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The unique double fertilisation mechanism in flowering plants depends upon a pair of functional sperm cells. During male gametogenesis, each haploid microspore undergoes an asymmetric division to produce a large, non-germline vegetative cell and a single germ cell that divides once to produce the sperm cell pair. Despite the importance of sperm cells in(More)
Flowering plants possess a unique reproductive strategy, involving double fertilization by twin sperm cells. Unlike animal germ lines, the male germ cell lineage in plants only forms after meiosis and involves asymmetric division of haploid microspores, to produce a large, non-germline vegetative cell and a germ cell that undergoes one further division to(More)
Balanced maternal and paternal genome contributions are a requirement for successful seed development. Unbalanced contributions often cause seed abortion, a phenomenon that has been termed "triploid block." Misregulation of imprinted regulatory genes has been proposed to be the underlying cause for abnormalities in growth and structure of the endosperm in(More)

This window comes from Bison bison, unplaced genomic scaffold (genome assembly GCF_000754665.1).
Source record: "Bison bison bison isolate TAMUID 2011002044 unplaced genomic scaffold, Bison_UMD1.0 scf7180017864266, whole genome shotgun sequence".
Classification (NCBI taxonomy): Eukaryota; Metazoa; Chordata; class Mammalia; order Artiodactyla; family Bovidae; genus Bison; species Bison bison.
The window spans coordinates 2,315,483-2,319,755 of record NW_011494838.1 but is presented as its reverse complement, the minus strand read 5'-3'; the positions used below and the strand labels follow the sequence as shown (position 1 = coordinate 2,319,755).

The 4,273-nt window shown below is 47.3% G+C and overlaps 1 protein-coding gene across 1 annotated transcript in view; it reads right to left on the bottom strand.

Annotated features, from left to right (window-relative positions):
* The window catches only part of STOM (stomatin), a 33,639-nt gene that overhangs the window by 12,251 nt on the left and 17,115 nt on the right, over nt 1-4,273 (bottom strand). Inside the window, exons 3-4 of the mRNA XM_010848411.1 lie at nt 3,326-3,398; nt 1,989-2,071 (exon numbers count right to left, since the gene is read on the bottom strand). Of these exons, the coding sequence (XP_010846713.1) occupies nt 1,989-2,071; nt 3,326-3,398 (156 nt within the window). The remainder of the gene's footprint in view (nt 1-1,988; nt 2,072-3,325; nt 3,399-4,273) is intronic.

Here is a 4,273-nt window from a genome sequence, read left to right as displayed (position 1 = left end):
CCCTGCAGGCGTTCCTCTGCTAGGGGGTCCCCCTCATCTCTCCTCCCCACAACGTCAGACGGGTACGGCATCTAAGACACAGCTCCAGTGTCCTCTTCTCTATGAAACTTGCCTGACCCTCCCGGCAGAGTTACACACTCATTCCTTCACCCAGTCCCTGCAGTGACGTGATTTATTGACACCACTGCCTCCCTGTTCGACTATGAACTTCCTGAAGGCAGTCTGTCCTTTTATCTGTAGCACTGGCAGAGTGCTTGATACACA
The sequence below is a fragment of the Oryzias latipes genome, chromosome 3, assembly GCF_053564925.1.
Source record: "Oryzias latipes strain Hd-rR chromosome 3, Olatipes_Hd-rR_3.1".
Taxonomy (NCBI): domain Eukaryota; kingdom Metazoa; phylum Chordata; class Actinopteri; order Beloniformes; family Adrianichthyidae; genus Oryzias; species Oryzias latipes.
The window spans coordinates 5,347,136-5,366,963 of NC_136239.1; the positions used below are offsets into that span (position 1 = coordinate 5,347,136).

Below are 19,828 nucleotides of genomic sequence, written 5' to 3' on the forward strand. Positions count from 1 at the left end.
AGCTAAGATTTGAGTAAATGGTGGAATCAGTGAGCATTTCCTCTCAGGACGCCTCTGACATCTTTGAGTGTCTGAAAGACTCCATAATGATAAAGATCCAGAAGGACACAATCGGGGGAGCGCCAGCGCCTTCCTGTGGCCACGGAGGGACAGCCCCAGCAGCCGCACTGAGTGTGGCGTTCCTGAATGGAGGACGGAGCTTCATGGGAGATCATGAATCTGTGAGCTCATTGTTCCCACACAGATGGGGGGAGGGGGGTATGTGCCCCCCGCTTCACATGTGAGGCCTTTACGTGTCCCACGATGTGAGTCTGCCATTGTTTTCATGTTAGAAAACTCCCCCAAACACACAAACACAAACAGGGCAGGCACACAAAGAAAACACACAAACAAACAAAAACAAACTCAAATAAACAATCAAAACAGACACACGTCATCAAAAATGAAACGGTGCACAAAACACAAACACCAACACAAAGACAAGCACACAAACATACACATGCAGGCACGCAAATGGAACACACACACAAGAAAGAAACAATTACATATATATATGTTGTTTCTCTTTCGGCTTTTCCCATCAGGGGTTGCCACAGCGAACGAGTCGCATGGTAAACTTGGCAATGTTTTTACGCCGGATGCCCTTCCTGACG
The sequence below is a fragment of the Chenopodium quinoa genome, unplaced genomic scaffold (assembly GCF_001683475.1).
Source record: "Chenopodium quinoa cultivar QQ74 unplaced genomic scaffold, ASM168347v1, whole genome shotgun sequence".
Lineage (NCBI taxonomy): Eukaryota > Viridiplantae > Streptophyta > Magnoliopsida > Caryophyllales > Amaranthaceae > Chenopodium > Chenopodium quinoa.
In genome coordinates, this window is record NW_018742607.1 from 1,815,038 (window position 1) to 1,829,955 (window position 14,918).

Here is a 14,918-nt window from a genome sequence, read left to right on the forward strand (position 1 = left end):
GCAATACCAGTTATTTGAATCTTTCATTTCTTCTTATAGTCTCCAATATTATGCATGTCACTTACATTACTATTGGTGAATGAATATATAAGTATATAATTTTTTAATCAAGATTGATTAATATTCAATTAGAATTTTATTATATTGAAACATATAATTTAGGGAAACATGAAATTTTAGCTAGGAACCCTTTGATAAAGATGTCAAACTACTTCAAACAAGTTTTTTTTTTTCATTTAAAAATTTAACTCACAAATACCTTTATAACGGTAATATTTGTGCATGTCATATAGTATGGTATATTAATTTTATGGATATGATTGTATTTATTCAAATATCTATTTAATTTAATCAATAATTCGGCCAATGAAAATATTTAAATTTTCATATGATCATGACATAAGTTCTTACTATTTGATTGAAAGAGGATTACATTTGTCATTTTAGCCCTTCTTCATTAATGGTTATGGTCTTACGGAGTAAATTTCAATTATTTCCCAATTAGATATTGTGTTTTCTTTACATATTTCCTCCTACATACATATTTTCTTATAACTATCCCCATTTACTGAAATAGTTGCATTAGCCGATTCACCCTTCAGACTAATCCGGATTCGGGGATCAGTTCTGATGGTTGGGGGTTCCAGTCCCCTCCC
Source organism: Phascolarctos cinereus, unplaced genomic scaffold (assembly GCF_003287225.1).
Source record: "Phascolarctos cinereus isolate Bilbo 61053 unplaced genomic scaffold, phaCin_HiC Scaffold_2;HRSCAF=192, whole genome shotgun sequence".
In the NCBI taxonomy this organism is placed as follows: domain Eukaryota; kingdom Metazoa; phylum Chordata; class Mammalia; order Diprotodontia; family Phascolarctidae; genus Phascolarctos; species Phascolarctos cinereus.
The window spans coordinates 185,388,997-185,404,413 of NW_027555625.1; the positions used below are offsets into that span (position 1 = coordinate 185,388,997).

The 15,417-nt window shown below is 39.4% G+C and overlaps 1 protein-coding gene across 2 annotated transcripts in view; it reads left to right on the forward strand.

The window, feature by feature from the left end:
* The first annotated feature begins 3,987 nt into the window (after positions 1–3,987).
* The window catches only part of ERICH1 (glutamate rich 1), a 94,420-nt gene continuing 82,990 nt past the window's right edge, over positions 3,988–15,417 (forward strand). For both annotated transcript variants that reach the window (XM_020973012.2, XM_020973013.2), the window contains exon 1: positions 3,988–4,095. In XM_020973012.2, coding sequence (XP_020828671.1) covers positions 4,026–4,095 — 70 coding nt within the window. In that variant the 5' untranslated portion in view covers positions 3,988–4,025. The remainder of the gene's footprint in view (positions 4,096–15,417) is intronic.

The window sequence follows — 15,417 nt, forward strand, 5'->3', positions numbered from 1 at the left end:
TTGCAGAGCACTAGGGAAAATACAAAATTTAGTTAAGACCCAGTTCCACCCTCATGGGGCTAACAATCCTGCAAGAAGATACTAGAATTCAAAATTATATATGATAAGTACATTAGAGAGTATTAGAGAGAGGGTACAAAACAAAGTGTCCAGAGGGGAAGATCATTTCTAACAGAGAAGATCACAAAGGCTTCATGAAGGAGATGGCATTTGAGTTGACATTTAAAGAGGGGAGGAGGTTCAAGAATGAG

Polyploids, organisms with more than two sets of chromosomes, are widespread in flowering plants, including many important crop species. Increases in ploidy level are believed to arise commonly through the production of gametes that have not had their ploidy level reduced during meiosis. Although there have been cytological descriptions of unreduced gamete(More)
Porphyromonas gingivalis is a gram-negative, anaerobic coccobacillus that has been implicated as a major etiological agent in the development of chronic periodontitis. In this paper, we report the characterization of a protein, IhtB (iron heme transport; formerly designated Pga30), that is an outer membrane hemin-binding protein potentially involved in iron(More)
Porphyromonas gingivalis is an asaccharolytic, gram-negative bacterium that relies on the fermentation of amino acids for metabolic energy. When grown in continuous culture in complex medium containing 4 mM (each) free serine, threonine, and arginine, P. gingivalis assimilated mainly glutamate/glutamine, serine, threonine, aspartate/asparagine, and leucine(More)
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